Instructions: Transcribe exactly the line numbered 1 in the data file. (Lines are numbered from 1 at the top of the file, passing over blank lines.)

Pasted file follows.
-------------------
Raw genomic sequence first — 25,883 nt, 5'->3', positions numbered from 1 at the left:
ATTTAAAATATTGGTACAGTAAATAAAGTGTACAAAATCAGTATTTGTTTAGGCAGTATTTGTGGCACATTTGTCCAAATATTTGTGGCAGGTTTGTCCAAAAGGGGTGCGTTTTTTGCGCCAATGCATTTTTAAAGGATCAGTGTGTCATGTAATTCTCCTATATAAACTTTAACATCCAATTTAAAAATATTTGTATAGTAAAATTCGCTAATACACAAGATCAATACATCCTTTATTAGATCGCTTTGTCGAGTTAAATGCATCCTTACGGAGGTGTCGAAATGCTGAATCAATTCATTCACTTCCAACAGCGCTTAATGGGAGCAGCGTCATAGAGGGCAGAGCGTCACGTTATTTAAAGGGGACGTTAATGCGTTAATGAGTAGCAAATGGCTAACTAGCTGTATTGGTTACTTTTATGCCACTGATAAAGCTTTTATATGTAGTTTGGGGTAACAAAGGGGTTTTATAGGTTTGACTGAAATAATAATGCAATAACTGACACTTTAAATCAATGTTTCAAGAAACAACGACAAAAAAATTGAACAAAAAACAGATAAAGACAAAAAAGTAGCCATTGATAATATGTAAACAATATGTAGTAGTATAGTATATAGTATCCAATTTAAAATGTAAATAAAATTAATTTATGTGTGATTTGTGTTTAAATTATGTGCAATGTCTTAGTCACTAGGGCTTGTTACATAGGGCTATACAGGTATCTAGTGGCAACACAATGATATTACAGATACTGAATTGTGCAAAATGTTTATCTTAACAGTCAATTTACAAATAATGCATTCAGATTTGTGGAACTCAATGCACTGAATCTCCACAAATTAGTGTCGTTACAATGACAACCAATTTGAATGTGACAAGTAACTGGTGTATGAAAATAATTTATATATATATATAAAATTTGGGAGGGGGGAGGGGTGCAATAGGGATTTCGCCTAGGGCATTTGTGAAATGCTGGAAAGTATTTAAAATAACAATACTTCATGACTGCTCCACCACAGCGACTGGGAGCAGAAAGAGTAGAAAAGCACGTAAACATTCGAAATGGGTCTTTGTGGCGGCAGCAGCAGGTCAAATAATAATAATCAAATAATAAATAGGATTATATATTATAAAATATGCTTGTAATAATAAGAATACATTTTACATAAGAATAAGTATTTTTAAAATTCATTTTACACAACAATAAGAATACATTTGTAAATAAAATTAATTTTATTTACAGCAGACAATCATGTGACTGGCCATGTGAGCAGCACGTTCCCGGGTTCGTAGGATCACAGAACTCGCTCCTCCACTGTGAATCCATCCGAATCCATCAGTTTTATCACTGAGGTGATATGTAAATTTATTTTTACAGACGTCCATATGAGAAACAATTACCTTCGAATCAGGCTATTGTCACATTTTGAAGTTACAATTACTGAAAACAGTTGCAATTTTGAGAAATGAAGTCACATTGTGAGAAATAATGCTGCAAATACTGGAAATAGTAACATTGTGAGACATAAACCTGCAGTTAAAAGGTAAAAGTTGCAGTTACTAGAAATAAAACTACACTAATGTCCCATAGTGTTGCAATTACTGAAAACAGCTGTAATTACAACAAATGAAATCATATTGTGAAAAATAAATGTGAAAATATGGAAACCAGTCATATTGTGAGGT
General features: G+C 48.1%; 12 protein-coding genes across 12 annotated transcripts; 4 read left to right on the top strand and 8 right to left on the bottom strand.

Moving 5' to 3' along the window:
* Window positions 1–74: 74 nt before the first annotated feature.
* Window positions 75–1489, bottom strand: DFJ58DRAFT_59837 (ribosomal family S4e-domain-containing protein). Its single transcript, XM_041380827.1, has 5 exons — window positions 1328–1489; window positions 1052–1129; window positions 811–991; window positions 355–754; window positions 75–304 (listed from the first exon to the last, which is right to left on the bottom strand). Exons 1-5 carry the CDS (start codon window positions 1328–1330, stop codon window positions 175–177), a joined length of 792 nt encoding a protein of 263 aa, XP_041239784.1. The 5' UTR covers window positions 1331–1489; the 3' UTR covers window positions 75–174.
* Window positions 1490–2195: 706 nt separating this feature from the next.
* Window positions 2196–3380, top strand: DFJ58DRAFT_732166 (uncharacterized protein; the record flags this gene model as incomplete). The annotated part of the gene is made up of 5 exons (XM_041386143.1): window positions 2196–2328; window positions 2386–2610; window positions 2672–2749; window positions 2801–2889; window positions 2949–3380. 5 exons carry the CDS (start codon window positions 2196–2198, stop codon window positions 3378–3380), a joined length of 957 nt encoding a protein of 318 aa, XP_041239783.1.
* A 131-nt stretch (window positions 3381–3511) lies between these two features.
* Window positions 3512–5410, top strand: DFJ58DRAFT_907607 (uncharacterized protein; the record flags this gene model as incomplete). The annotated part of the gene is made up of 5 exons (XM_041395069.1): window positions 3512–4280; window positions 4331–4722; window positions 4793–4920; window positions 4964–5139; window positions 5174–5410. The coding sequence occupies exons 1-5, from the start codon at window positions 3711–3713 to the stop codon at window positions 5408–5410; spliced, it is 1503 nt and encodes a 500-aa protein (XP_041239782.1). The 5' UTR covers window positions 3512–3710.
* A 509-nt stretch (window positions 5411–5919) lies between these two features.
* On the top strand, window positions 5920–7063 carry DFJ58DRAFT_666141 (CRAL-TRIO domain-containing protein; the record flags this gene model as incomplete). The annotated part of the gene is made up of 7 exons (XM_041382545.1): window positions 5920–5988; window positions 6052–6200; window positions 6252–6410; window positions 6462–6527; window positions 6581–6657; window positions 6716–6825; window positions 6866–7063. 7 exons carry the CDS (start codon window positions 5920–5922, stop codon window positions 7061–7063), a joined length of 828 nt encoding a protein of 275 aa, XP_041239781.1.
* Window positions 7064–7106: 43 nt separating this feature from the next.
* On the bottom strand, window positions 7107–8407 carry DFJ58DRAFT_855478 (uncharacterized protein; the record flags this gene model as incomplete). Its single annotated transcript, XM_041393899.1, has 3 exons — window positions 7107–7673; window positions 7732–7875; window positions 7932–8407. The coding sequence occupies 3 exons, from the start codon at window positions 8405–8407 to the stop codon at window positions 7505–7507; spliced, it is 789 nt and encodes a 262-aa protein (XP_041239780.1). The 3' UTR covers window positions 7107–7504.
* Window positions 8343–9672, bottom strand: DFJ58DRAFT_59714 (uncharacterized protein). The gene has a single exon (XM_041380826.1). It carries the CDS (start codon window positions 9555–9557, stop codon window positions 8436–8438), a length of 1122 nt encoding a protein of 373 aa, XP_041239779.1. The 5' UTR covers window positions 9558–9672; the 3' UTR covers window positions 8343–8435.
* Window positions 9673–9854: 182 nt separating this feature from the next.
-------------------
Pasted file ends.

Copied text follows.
Raw genomic sequence first — 25,883 nt, 5'->3', positions numbered from 1 at the left: